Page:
Most Utahns sided with Gov. Mike Leavitt in his battle with Salt Lake City Council members over whether they should have a say on nominations to the board overseeing the 2002 Winter Games.

Last November, the council attempted to force the appointment of a community activist after advocates for disadvantaged Utahns demanded representation on the Salt Lake Olympic Organizing Committee board of trustees.The governor - who makes appointments to the Olympic board with Salt Lake Mayor Deedee Corradini - retaliated by getting the Legislature to take away the City Council's advice and consent power over the nominees.

Forty-eight percent of Utahns responding to a statewide Deseret News/KSL poll agreed with Leavitt by opposing the City Council having approval and veto authority over appointments to Olympic board.

Just 37 percent favored giving the City Council that authority. The poll of 607 Utahns was conducted March 2 through 6 by Dan Jones & Associates and has a margin of error of plus or minus 4 percent.

Leavitt was clearly pleased with the poll results.

"It's always gratifying to know that the public agrees with the way issues are being handled," the governor said Thursday through his spokeswoman, Vicki Varela.

He also reiterated his argument that the Winter Games belong to all Utahns, even though Salt Lake City is the official host, because the state has indemnified the city against any Olympic losses.

"Clearly, all Utahns have an interest in a well-organized Olympics, and I will work hard to address that interest," Leavitt said.

Despite the poll results, the Salt Lake City Council still feels a responsibility for the Olympics' impact on Salt Lake City.

"Irrespective of who is indemnified, Salt Lake has a major stake in this thing. Our name is all over it," said Salt Lake Council Chairman Keith Christensen. "No one refers to the Los Angeles Games of 1984 as the California Games, or the Games this summer as the Georgia Games. . . . Salt Lake does have a vested interested."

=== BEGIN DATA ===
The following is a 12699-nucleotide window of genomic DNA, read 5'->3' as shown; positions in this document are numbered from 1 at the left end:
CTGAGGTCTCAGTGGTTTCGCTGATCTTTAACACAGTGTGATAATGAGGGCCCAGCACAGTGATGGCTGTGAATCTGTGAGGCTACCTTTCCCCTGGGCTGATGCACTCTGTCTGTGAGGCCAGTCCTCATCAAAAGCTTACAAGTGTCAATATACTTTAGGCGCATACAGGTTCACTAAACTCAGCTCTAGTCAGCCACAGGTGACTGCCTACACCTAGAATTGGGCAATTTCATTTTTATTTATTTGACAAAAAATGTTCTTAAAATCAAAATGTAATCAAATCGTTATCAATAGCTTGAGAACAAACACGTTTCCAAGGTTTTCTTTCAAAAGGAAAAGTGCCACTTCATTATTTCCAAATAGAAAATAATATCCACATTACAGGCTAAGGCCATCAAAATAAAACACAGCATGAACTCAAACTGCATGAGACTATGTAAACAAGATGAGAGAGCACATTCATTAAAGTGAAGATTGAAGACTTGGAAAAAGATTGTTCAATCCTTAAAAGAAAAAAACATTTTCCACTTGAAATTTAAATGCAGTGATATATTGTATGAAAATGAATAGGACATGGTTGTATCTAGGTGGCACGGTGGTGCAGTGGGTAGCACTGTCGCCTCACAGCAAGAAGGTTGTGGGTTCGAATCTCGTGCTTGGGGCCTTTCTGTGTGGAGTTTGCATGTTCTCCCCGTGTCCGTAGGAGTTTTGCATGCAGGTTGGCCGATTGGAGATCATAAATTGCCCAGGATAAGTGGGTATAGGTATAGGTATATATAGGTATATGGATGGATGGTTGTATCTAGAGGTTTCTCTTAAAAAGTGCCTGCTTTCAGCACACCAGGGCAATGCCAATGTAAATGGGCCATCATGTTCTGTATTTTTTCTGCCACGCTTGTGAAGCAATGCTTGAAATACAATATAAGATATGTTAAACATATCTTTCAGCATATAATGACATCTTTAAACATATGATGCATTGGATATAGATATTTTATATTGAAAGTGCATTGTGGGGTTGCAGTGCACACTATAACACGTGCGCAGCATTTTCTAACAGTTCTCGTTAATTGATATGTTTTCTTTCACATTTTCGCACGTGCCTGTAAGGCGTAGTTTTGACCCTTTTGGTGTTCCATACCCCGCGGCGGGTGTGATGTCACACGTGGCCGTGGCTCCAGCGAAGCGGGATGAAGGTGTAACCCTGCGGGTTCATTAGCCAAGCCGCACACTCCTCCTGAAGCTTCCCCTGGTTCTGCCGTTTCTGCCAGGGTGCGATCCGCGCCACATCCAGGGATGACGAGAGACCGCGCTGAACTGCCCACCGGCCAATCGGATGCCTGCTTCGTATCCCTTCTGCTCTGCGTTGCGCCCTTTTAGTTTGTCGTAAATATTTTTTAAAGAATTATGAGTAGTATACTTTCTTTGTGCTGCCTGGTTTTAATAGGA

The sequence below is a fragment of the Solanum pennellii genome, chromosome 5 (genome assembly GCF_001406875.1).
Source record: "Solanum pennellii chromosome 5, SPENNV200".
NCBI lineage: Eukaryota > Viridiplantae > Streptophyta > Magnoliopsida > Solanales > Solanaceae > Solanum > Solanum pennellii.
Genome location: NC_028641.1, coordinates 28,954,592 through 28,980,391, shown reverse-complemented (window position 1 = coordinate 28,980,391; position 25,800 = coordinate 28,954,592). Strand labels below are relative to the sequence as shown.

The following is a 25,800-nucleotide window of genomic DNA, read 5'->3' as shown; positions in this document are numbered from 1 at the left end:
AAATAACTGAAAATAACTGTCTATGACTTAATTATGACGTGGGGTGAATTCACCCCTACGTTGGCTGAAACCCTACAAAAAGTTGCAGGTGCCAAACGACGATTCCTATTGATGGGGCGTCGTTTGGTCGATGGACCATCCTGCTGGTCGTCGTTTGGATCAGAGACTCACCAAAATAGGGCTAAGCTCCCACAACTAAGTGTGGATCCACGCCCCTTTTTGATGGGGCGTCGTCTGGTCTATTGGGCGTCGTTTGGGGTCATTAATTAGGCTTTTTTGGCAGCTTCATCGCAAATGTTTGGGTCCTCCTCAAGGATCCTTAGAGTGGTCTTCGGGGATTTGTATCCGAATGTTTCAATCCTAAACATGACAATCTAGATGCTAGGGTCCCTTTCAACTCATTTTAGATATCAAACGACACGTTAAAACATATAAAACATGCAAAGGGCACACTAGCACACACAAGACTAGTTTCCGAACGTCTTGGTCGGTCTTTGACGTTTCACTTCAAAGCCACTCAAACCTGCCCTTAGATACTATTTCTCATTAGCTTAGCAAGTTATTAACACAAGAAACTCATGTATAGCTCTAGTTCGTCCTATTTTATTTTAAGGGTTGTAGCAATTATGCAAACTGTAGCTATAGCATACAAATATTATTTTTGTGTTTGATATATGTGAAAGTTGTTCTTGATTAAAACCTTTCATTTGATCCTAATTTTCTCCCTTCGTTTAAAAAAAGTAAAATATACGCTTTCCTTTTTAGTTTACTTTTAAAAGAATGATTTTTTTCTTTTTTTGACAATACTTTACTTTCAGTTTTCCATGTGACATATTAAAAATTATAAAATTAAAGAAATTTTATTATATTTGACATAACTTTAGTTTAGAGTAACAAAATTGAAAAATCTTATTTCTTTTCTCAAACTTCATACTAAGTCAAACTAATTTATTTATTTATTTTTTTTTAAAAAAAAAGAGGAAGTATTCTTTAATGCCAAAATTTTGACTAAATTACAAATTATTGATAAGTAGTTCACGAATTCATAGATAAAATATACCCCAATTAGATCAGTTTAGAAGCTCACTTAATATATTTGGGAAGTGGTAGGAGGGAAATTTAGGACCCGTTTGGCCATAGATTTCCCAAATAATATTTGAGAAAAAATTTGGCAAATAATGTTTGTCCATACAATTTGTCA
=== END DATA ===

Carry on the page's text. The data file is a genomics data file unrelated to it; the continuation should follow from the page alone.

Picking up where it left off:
Christensen wasn't surprised by the poll results. They reflect Utah's strong trust in its governor, he said.

Although the new law silences the council's voice in the selection of trustees, the council will stay as involved with the board as it can, council member Stuart Reid said. "We are not interested in micro-managing the Olympics operations. We never have been."

But the council is vitally concerned with fostering community involvement, keeping an eye on costs and protecting the city's reputation. "We will remain vigilant in those three areas of interest, irrespective of what others feel about that," Reid said.

Relations between Leavitt and the council are still strained. "The governor has shown some reluctance to work with us. That's disturbing," said council member Deeda Seed. She referred to him as "the man who would be king."

The council recognizes that Leavitt won the dispute over appointments, but if Leavitt doesn't diversify the board, the council will still speak out, Christensen said. "The governor says he is interested in diversity. My feeling is let's let him prove himself. If he doesn't, we clearly don't have have advise and consent authority by reason of what the Legislature did, but it doesn't mean we can't speak out. . . . If the board continues to be all male and all white, the council will have a problem with that."



2 new appointments expected soon

Two new appointments to the Salt Lake Olympic Organizing Committee board of trustees are expected to be announced this week by Gov. Mike Leavitt and Salt Lake Mayor Deedee Corradini.

The Olympic trustees agreed Thursday to allow the governor and the mayor to appoint two new members. The governor has said without the new positions, he cannot deal with concerns raised about the need for diversity among the trustees.

The Salt Lake City Council joined advocates for poor and minority Utahns in calling for better community representation on the Olympic board, sparking a fight with the governor over appointment powers.

Leavitt has said the City Council will be pleased with the new appointments but has not agreed to their choice, community activist Maria Garciaz. Corradini, who makes the appointments jointly with the governor, has recommended Garciaz.


Deseret News/KSL poll

Do you favor or oppose the Salt Lake City Council having approval and veto authority over appointments to the Salt Lake Olympic Organizing Committee?






Poll conducted March 2-6, 1996. 607 Utah residents. Margin of error +/-4%. survey conducted by Dan Jones & Associates.

Copyright 1996 Deseret News.